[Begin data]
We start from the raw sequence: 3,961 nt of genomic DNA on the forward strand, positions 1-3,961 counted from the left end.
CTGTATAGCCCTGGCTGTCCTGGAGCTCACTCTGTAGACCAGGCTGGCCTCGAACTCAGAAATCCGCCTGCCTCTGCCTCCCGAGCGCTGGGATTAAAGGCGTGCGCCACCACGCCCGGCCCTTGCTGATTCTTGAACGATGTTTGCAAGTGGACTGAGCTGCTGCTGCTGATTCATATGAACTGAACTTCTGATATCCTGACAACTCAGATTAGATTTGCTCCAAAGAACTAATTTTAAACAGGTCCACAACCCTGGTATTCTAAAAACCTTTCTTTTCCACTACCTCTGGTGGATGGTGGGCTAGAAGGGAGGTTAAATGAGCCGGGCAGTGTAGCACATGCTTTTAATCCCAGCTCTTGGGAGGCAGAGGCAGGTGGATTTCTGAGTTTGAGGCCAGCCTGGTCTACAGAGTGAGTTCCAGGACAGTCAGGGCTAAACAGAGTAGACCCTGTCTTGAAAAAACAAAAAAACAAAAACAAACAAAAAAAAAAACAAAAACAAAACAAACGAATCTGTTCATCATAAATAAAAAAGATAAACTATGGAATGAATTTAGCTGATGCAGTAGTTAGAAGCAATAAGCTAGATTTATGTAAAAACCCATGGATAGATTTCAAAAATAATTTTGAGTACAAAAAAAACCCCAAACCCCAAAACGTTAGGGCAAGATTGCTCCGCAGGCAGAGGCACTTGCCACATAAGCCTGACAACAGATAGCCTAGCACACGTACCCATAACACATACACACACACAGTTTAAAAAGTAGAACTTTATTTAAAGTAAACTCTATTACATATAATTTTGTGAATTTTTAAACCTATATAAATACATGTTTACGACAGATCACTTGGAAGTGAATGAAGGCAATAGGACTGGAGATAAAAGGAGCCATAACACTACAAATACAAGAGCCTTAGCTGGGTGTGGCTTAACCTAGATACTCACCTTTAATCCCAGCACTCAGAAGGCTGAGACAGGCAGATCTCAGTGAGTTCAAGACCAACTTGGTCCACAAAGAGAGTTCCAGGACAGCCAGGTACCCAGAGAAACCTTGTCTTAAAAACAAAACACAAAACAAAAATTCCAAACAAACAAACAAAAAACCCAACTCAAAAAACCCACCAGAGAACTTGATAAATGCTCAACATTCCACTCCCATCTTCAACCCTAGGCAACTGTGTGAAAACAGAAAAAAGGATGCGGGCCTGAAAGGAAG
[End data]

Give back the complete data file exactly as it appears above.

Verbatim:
We start from the raw sequence: 3,961 nt of genomic DNA on the forward strand, positions 1-3,961 counted from the left end.
CTGTATAGCCCTGGCTGTCCTGGAGCTCACTCTGTAGACCAGGCTGGCCTCGAACTCAGAAATCCGCCTGCCTCTGCCTCCCGAGCGCTGGGATTAAAGGCGTGCGCCACCACGCCCGGCCCTTGCTGATTCTTGAACGATGTTTGCAAGTGGACTGAGCTGCTGCTGCTGATTCATATGAACTGAACTTCTGATATCCTGACAACTCAGATTAGATTTGCTCCAAAGAACTAATTTTAAACAGGTCCACAACCCTGGTATTCTAAAAACCTTTCTTTTCCACTACCTCTGGTGGATGGTGGGCTAGAAGGGAGGTTAAATGAGCCGGGCAGTGTAGCACATGCTTTTAATCCCAGCTCTTGGGAGGCAGAGGCAGGTGGATTTCTGAGTTTGAGGCCAGCCTGGTCTACAGAGTGAGTTCCAGGACAGTCAGGGCTAAACAGAGTAGACCCTGTCTTGAAAAAACAAAAAAACAAAAACAAACAAAAAAAAAAACAAAAACAAAACAAACGAATCTGTTCATCATAAATAAAAAAGATAAACTATGGAATGAATTTAGCTGATGCAGTAGTTAGAAGCAATAAGCTAGATTTATGTAAAAACCCATGGATAGATTTCAAAAATAATTTTGAGTACAAAAAAAACCCCAAACCCCAAAACGTTAGGGCAAGATTGCTCCGCAGGCAGAGGCACTTGCCACATAAGCCTGACAACAGATAGCCTAGCACACGTACCCATAACACATACACACACACAGTTTAAAAAGTAGAACTTTATTTAAAGTAAACTCTATTACATATAATTTTGTGAATTTTTAAACCTATATAAATACATGTTTACGACAGATCACTTGGAAGTGAATGAAGGCAATAGGACTGGAGATAAAAGGAGCCATAACACTACAAATACAAGAGCCTTAGCTGGGTGTGGCTTAACCTAGATACTCACCTTTAATCCCAGCACTCAGAAGGCTGAGACAGGCAGATCTCAGTGAGTTCAAGACCAACTTGGTCCACAAAGAGAGTTCCAGGACAGCCAGGTACCCAGAGAAACCTTGTCTTAAAAACAAAACACAAAACAAAAATTCCAAACAAACAAACAAAAAACCCAACTCAAAAAACCCACCAGAGAACTTGATAAATGCTCAACATTCCACTCCCATCTTCAACCCTAGGCAACTGTGTGAAAACAGAAAAAAGGATGCGGGCCTGAAAGGAAG